Malaysia

[SPECIAL EDITION] There is no opting out.: Indigenous women in Malaysia and questions of access

Serene Lim on 7 Sep 2017
In this article, Serene Lim takes a closer look at how questions of access to the internet relate to the struggles of indigenous people and their movement for rights. Rather than the top-down imposition of connectivity, projects for access should align with their social context and as part of their right to sustainable development and right to equal participation.

A place for all: On being diverse and inclusive @RightsCon

Serene Lim on 28 Apr 2017
More than 1,500 business leaders, civil society advocates, policy makers, lawyers, bloggers, technologists, and users participated in RightsCon Brussels 2017 (March) and there were over 250 sessions related to human rights and technology. Serene Lim explores the ways in which inequity was addressed at the forum, and how exclusion and marginalisation were framed in various sessions.

I delete myself: anonymity and sexuality online

Smita on 23 Aug 2016
The fact that the Internet allows women to be anonymous has greatly aided in increased freedom of expression as well as in combating sexual discrimination, violence as well as domestic abuse. Even with the points in favour of right to anonymity being far and wide, it is not seen as a priority in many countries. Human rights activists and the civil society are only beginning to acknowledge that the lack of anonymity directly infringes on freedom of speech and expression.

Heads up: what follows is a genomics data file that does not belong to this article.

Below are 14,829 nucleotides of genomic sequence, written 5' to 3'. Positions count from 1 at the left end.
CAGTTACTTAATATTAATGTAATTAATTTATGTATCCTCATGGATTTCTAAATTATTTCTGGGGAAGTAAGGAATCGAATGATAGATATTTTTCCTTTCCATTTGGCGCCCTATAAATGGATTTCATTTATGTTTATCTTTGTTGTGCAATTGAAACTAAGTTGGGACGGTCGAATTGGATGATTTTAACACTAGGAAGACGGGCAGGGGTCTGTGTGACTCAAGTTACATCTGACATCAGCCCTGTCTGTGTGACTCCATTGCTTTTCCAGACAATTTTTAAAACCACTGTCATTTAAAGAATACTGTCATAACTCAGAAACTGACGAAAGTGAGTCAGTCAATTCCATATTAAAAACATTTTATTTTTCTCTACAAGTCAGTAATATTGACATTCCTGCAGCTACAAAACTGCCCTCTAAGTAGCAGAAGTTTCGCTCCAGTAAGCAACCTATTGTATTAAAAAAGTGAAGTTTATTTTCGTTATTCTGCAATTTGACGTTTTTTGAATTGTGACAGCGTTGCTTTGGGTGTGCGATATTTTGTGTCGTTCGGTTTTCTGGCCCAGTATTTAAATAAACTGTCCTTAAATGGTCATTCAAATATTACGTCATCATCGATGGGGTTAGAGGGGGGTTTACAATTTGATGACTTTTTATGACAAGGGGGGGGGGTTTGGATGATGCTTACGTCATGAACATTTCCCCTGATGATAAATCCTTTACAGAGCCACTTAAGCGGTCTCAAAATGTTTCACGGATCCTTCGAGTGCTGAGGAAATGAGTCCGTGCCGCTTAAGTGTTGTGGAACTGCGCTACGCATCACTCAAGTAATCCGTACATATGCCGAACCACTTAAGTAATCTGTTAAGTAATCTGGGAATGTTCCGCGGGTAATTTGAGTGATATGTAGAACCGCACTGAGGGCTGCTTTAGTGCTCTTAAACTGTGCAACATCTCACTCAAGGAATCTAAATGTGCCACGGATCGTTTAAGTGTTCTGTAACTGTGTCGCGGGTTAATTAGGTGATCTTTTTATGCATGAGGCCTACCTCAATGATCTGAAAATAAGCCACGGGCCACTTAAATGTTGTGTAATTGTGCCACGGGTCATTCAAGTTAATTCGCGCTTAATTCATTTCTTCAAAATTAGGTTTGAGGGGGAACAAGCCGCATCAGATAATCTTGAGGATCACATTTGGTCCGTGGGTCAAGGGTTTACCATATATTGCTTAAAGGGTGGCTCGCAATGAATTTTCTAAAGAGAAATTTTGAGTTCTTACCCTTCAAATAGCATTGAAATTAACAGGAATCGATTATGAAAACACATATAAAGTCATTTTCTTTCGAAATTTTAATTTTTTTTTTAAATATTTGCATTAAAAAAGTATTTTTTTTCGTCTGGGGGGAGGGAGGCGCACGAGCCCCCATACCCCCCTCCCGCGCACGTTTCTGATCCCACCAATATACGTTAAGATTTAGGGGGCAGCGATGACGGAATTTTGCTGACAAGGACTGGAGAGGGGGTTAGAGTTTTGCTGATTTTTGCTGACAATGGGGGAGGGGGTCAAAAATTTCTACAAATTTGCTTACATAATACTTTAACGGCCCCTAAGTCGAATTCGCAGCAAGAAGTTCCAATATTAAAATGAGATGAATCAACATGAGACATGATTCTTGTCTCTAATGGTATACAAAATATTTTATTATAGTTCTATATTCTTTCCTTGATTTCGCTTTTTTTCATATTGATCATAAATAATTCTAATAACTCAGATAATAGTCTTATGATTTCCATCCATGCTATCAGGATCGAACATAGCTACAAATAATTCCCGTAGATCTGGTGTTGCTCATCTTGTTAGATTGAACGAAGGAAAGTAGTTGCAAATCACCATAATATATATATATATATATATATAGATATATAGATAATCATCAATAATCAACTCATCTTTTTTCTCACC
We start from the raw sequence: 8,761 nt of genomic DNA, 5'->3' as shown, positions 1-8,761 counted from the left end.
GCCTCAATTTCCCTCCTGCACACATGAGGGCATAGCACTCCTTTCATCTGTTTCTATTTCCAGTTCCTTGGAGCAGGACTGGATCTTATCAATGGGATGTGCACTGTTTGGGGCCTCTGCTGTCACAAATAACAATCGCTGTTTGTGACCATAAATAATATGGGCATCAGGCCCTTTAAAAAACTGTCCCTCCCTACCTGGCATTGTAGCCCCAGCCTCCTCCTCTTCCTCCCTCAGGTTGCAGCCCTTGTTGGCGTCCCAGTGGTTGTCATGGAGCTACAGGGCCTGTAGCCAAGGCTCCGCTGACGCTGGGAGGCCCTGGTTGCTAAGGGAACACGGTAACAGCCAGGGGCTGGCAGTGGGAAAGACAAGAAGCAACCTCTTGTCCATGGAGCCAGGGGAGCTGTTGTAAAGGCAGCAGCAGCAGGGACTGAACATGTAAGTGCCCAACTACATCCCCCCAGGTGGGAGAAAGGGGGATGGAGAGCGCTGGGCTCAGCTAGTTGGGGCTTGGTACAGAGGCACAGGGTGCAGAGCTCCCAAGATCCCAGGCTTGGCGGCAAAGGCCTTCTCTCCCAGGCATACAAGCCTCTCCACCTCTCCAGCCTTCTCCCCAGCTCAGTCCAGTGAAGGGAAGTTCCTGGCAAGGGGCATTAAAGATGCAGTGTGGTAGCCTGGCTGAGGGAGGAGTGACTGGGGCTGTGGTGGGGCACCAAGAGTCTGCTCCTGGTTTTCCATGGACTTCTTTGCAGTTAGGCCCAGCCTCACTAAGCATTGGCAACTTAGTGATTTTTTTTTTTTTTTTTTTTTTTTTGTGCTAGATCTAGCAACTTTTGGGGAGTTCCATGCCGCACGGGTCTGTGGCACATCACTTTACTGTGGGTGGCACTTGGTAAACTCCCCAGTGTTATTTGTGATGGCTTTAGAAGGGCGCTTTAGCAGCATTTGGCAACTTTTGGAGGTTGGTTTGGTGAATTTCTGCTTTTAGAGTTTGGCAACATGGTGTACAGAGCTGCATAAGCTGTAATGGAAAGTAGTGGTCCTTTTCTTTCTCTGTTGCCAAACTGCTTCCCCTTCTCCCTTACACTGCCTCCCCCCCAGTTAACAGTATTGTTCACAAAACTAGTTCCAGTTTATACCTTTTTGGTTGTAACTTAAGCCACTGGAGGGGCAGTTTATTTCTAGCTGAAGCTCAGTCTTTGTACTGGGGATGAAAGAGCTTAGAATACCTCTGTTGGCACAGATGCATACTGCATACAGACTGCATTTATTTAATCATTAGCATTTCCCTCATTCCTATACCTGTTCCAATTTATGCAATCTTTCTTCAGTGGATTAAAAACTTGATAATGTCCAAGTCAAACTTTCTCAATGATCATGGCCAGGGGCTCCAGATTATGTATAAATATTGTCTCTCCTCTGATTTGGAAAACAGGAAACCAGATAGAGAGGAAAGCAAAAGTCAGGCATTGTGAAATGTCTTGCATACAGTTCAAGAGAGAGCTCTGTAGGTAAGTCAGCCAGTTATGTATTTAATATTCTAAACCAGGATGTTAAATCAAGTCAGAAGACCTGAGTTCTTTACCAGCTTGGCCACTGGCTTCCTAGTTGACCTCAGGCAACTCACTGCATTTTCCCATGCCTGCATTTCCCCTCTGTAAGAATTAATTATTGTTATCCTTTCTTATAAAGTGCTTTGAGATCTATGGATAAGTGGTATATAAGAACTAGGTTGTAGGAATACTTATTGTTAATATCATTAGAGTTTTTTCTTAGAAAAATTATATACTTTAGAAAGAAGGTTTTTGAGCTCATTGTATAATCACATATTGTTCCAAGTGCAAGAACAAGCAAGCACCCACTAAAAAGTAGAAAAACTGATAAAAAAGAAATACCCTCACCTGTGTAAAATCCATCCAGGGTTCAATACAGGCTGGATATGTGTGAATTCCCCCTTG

Voices from digital spaces: Technology related violence against women

Flavia Fascendini on 27 Mar 2012
Drawing on findings from APC's MDG3: Take Back the Tech! project with women's rights organisations in twelve countries in Asia, Africa and Latin America, this paper explores the links between the internet, cell phones and violence against women and illustrates that technology related violence impacts women as seriously as other forms of violence.

16x16: Malaysia

Sonia Randhawa on 3 Aug 2010
In 16 slides x 16 seconds, Take Back The Tech! presentation narrates the story of how violence against women and ICTs links together in Malaysia. The presentation builds on the paper Malaysia: Violence against Women and Information Communication that , provides a snapshot and baseline on the law and policy in these two areas. The paper is part of the APC WNSP project 'MDG3: Take Back the Tech! to end violence against women' that connects ICTs, VAW and Millennium Development Goal Three (MDG3) in practice, policy and law.

Malaysia: Violence against Women and Information Communication Technologies

Jac sm Kee on 2 Jun 2010
Jac SM Kee and Sonia Randhawa highlight forms of VAW that have received recognition in Malaysia and provide the context of ICT development and national policy objectives in this paper. It is not an exhaustive assessment of the current state of VAW, but rather aims to surface some of the interconnections between ICT issues and VAW and areas of potential opportunities for advocacy, as well as looking at related cyber laws and areas of regulation, particularly content regulation, privacy and surveillance.

Malaysian gov't must review laws to free media and information

Jac sm Kee on 2 Jun 2010
The paper outlines various discriminatory practices that have been faced from the laws on media and communications in Malaysia, as compelling reasons why the legislations must be reformed.
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